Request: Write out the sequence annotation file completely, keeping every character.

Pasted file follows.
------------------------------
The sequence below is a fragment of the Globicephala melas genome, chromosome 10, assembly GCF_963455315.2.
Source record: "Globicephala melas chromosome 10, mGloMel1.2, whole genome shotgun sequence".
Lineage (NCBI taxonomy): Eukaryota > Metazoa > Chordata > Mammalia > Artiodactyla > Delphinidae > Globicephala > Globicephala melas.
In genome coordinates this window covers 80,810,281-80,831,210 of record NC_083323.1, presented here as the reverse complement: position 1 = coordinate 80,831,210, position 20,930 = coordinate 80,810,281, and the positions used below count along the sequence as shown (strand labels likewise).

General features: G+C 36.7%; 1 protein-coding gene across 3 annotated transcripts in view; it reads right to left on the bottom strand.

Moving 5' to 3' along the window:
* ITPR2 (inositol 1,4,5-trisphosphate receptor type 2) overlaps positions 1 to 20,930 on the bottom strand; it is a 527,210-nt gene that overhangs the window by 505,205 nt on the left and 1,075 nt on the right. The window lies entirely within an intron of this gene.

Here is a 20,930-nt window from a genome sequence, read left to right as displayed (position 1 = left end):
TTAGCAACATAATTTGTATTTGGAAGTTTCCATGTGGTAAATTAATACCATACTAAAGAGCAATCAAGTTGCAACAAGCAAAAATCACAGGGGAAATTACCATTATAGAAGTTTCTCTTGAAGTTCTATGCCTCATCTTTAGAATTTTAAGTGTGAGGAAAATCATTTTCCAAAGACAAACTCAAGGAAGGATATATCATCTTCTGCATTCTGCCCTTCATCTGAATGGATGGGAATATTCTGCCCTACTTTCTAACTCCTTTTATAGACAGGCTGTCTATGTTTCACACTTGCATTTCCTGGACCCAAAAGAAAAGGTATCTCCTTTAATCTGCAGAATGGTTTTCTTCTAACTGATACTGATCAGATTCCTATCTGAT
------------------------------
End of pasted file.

The sequence below is a fragment of the Globicephala melas genome, chromosome 10, assembly GCF_963455315.2.
Source record: "Globicephala melas chromosome 10, mGloMel1.2, whole genome shotgun sequence".
Lineage (NCBI taxonomy): Eukaryota > Metazoa > Chordata > Mammalia > Artiodactyla > Delphinidae > Globicephala > Globicephala melas.
In genome coordinates this window covers 80,810,281-80,831,210 of record NC_083323.1, presented here as the reverse complement: position 1 = coordinate 80,831,210, position 20,930 = coordinate 80,810,281, and the positions used below count along the sequence as shown (strand labels likewise).

General features: G+C 36.7%; 1 protein-coding gene across 3 annotated transcripts in view; it reads right to left on the bottom strand.

Moving 5' to 3' along the window:
* ITPR2 (inositol 1,4,5-trisphosphate receptor type 2) overlaps positions 1 to 20,930 on the bottom strand; it is a 527,210-nt gene that overhangs the window by 505,205 nt on the left and 1,075 nt on the right. The window lies entirely within an intron of this gene.

Here is a 20,930-nt window from a genome sequence, read left to right as displayed (position 1 = left end):
TTAGCAACATAATTTGTATTTGGAAGTTTCCATGTGGTAAATTAATACCATACTAAAGAGCAATCAAGTTGCAACAAGCAAAAATCACAGGGGAAATTACCATTATAGAAGTTTCTCTTGAAGTTCTATGCCTCATCTTTAGAATTTTAAGTGTGAGGAAAATCATTTTCCAAAGACAAACTCAAGGAAGGATATATCATCTTCTGCATTCTGCCCTTCATCTGAATGGATGGGAATATTCTGCCCTACTTTCTAACTCCTTTTATAGACAGGCTGTCTATGTTTCACACTTGCATTTCCTGGACCCAAAAGAAAAGGTATCTCCTTTAATCTGCAGAATGGTTTTCTTCTAACTGATACTGATCAGATTCCTATCTGAT